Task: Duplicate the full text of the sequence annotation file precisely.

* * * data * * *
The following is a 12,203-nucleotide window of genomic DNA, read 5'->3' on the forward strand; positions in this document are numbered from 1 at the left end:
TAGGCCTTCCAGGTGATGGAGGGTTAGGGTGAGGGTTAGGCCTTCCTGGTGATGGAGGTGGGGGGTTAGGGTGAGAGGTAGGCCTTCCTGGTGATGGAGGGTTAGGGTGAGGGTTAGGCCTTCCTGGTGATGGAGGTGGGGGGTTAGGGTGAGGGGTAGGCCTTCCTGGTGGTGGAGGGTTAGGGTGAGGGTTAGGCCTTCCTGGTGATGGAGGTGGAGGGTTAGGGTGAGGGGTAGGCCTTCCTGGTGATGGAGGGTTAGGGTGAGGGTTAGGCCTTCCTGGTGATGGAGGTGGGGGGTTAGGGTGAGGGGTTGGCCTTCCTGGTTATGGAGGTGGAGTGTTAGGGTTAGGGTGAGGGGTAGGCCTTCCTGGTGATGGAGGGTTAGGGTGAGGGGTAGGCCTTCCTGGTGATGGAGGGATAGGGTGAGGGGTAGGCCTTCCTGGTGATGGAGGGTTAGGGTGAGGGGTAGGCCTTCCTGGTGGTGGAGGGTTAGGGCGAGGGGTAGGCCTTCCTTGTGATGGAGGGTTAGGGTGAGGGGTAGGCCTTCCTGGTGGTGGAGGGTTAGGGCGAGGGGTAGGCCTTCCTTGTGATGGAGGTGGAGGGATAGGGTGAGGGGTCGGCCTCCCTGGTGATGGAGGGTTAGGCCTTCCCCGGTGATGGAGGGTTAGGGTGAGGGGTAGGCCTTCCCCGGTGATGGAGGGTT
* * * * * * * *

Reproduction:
The following is a 12,203-nucleotide window of genomic DNA, read 5'->3' on the forward strand; positions in this document are numbered from 1 at the left end:
TAGGCCTTCCAGGTGATGGAGGGTTAGGGTGAGGGTTAGGCCTTCCTGGTGATGGAGGTGGGGGGTTAGGGTGAGAGGTAGGCCTTCCTGGTGATGGAGGGTTAGGGTGAGGGTTAGGCCTTCCTGGTGATGGAGGTGGGGGGTTAGGGTGAGGGGTAGGCCTTCCTGGTGGTGGAGGGTTAGGGTGAGGGTTAGGCCTTCCTGGTGATGGAGGTGGAGGGTTAGGGTGAGGGGTAGGCCTTCCTGGTGATGGAGGGTTAGGGTGAGGGTTAGGCCTTCCTGGTGATGGAGGTGGGGGGTTAGGGTGAGGGGTTGGCCTTCCTGGTTATGGAGGTGGAGTGTTAGGGTTAGGGTGAGGGGTAGGCCTTCCTGGTGATGGAGGGTTAGGGTGAGGGGTAGGCCTTCCTGGTGATGGAGGGATAGGGTGAGGGGTAGGCCTTCCTGGTGATGGAGGGTTAGGGTGAGGGGTAGGCCTTCCTGGTGGTGGAGGGTTAGGGCGAGGGGTAGGCCTTCCTTGTGATGGAGGGTTAGGGTGAGGGGTAGGCCTTCCTGGTGGTGGAGGGTTAGGGCGAGGGGTAGGCCTTCCTTGTGATGGAGGTGGAGGGATAGGGTGAGGGGTCGGCCTCCCTGGTGATGGAGGGTTAGGCCTTCCCCGGTGATGGAGGGTTAGGGTGAGGGGTAGGCCTTCCCCGGTGATGGAGGGTT